Today in Baseball History: March 31st
On March 31, 1996, the Seattle Mariners and Chicago White Sox play the earliest Opening Day game in history. Playing at the Kingdome, the Mariners win, 3-2, on Alex Rodriguez’ RBI single in the 12th inning. Randy Johnson strikes out 12 White Sox batters in going the distance.
On March 31, 1982, the Montreal Expos acquire first baseman-outfielder Al Oliver from the Texas Rangers for third baseman Larry Parrish and minor league first baseman Dave Hostetler. Oliver will enjoy a banner season in Montreal, capturing both the National League batting and RBI crowns.
On March 31, 1980, the Montreal Expos trade outfielder-first baseman Rusty Staub to the Texas Rangers for outfielder LaRue Washington and infielder Chris Smith. Staub will bat an even .300 for the Rangers in 1980.
On March 31, 1968, the Seattle expansion franchise announces that it will be called the “Pilots.” The Pilots will last only one season in Seattle before becoming the Milwaukee Brewers.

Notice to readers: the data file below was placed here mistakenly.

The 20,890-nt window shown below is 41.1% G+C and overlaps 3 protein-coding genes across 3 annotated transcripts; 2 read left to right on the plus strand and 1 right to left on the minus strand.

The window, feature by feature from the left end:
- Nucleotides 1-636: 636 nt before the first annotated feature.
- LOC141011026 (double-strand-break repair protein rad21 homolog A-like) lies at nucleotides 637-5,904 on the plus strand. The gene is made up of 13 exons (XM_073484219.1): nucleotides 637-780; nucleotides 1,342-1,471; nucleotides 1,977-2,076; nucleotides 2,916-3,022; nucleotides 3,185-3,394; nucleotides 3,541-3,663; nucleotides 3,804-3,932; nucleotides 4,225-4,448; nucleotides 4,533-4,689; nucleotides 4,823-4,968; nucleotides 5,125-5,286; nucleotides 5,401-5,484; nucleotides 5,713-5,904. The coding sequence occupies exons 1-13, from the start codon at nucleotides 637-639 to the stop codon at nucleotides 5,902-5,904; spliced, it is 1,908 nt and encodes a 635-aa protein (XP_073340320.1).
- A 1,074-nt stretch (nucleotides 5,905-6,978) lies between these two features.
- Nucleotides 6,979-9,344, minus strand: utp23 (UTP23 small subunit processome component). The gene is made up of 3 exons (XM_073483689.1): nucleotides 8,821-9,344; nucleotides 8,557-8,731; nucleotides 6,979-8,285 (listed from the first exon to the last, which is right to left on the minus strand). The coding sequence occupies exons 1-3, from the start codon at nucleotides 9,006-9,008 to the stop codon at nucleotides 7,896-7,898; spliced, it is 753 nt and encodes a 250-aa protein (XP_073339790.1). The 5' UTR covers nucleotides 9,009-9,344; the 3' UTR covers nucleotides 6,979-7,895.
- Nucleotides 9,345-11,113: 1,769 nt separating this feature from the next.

On March 31, 1961, the Pacific Coast League is turned down in its bid to use the designated hitter rule. The Professional Baseball Rules Committee votes 8-1 against the proposal. The DH will not come into major league use until 1973, when it is adopted by the American League.
On March 31, 1958, the Cleveland Indians and Baltimore Orioles pull off a major five-player deal. In the trade, the Indians acquire Hall of Famer Larry Doby and another player in exchange for outfielder Gene Woodling, pitcher Bud Daley, and utility man Dick Williams. In 1947, Doby had become the first black player in the history of the American League.
On March 31, 1900, George “Mule” Suttles is born in Blocton, Alabama. A hard-hitting first baseman and outfielder whose career spanned both World War I and II, Suttles was one of the most feared sluggers in Negro league history, and earned election to the Hall of Fame in 2006.